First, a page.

And many remote companies host an annual or semi-annual off-site meeting, where the entire company gathers in one location. This can be a mix of work sessions, team-building activities, relaxation time, and celebrations. It allows employees to interact with people outside their usual teams and feel a greater sense of belonging to the company.

10. Ask employees what they need

As a leader, one of the simplest and most straightforward ways to positively engage with your employees is by simply asking them what they need. This approach not only demonstrates that you value their input and well-being, but also provides insights into the resources and support that will most benefit them.

Team members can often pinpoint what will make their work lives easier, more productive, and more enjoyable. This could be better tech support, flexible work hours, professional development opportunities, or changes in communication methods. By giving your team a voice, you can better understand their unique challenges and preferences, building an environment that caters to diverse needs and boosts overall morale.

However, collecting, managing, and analyzing employee feedback at scale can be a challenge, especially for larger organizations. That's where Rippling comes in.

With Rippling Pulse, you can gather and analyze employee feedback on a company-wide scale. With features like customizable surveys and real-time analytics, Pulse enables you to efficiently collect feedback and gain a deeper understanding of your team's needs and concerns.

With the insights gained, you can implement changes that directly address your team's needs, fostering a more supportive, engaging, and morale-boosting work environment for your remote team.

How to boost remote team morale: 10 actionable strategies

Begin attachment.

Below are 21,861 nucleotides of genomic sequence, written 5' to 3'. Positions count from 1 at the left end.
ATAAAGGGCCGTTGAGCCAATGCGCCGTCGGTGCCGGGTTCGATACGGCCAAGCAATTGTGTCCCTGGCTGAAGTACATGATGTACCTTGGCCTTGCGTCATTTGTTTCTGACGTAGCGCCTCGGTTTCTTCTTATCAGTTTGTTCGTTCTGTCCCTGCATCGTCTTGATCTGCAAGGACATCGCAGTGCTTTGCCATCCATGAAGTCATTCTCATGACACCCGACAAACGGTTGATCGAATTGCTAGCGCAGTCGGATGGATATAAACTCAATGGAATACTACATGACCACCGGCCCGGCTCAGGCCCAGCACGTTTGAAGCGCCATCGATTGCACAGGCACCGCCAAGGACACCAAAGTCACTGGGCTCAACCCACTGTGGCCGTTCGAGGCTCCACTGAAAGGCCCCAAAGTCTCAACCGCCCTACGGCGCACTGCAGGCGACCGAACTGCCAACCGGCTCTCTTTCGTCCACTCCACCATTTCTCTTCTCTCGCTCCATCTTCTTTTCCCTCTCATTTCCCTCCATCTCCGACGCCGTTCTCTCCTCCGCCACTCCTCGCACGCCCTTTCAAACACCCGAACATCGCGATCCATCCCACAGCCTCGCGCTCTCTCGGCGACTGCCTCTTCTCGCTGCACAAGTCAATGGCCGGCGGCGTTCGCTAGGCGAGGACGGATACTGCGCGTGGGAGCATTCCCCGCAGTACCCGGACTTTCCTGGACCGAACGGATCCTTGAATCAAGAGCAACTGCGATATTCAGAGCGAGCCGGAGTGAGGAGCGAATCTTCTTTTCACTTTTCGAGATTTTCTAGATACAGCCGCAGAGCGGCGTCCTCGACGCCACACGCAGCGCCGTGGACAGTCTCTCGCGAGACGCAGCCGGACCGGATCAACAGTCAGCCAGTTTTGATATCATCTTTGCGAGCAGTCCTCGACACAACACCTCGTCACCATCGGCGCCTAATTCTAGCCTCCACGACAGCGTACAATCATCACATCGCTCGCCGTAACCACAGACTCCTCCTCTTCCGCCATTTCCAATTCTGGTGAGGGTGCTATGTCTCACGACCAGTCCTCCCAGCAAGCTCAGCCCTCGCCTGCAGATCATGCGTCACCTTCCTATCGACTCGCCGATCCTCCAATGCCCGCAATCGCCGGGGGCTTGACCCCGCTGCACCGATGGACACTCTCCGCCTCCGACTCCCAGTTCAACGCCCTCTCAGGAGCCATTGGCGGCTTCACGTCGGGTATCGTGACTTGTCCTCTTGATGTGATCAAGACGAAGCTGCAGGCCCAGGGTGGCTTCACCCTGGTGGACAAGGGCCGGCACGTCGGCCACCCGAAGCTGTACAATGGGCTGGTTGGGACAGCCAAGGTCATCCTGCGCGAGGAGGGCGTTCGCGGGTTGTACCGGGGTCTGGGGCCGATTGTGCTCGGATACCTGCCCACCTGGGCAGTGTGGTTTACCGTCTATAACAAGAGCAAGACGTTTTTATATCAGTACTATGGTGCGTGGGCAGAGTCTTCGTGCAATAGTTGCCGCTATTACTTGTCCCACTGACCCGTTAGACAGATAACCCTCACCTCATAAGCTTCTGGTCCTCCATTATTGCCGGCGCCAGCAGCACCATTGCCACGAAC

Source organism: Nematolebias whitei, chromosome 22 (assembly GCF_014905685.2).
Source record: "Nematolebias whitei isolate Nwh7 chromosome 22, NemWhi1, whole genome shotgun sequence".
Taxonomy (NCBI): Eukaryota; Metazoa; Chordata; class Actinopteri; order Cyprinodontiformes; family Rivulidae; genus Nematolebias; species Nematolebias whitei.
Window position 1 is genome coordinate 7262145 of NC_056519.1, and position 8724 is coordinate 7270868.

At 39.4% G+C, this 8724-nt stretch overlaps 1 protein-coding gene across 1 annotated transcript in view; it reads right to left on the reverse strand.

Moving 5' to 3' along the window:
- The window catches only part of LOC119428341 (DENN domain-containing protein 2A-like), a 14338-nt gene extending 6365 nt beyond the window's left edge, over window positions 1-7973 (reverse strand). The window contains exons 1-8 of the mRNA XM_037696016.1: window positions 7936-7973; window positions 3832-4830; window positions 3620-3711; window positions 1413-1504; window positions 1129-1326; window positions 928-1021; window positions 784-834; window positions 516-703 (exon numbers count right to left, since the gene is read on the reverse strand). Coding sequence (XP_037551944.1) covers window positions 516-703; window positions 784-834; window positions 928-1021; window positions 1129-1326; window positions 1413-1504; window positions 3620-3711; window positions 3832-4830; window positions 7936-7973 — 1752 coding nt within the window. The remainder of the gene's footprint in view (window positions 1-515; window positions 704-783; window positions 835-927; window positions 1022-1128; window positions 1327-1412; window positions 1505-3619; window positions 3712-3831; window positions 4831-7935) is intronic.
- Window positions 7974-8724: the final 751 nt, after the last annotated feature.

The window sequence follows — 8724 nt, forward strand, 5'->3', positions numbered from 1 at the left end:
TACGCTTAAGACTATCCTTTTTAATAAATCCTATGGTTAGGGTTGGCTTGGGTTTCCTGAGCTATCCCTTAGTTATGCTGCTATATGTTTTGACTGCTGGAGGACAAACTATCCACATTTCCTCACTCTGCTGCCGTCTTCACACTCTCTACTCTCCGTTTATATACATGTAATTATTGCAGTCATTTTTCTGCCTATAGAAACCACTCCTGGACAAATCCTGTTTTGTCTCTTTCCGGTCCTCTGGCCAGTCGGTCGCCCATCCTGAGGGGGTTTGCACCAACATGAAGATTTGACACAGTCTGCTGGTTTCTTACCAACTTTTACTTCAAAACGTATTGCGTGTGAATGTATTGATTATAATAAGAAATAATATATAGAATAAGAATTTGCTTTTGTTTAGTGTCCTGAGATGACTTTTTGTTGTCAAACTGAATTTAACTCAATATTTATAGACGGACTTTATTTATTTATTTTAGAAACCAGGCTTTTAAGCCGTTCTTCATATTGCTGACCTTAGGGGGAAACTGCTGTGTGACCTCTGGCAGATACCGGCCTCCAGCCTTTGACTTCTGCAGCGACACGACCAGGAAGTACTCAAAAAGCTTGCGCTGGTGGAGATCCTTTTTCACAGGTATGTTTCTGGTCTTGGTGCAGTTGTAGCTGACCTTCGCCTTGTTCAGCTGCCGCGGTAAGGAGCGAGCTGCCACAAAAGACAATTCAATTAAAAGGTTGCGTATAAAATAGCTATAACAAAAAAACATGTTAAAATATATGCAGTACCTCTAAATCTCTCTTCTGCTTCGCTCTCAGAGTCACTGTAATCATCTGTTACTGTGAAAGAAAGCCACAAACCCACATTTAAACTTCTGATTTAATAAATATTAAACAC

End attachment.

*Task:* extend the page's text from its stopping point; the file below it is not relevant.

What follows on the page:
• Walk the talk when it comes to your company culture
  • Make meetings afternoon-only
  • Create communication guidelines
  • Be intentional with virtual team-building activities
  • Respect your team members' time and work-life boundaries
  • Use SMART goals to set clear, achievable goals
  • Provide transparent pathways for employees to advance and grow
  • Publicly recognize team members' achievements
  • Get together in person
  • Ask employees what they need

Effortlessly manage your global workforce with Rippling

When you need to hire, pay, and manage people around the world, you need Rippling. 

No other HR system can support a global workforce right out of the box. With Rippling, you can:

  • Manage your domestic and international workforces in a single system.
  • Customize policies and documents by country so your wages, overtime rules, and leave policies stay compliant with local laws and regulations.
  • Remotely manage your IT—like devices and apps—in the same system.
  • Pay all your workers in their local currency, without waiting on bank transfers or currency exchanges.

Rippling is the only platform that can scale your international workforce, allowing you to hire globally with ease.

Disclaimer: Rippling and its affiliates do not provide tax, accounting, or legal advice. This material has been prepared for informational purposes only, and is not intended to provide or be relied on for tax, accounting, or legal advice. You should consult your own tax, accounting, and legal advisors before engaging in any related activities or transactions.

last edited: March 26, 2024

The Author

Christina Marfice

Christina is a writer, editor, and content strategist based in Chicago. Having lived and worked in Argentina, Colombia, Mexico, and Peru, she’s bringing her expertise on hiring in Latin America to Rippling.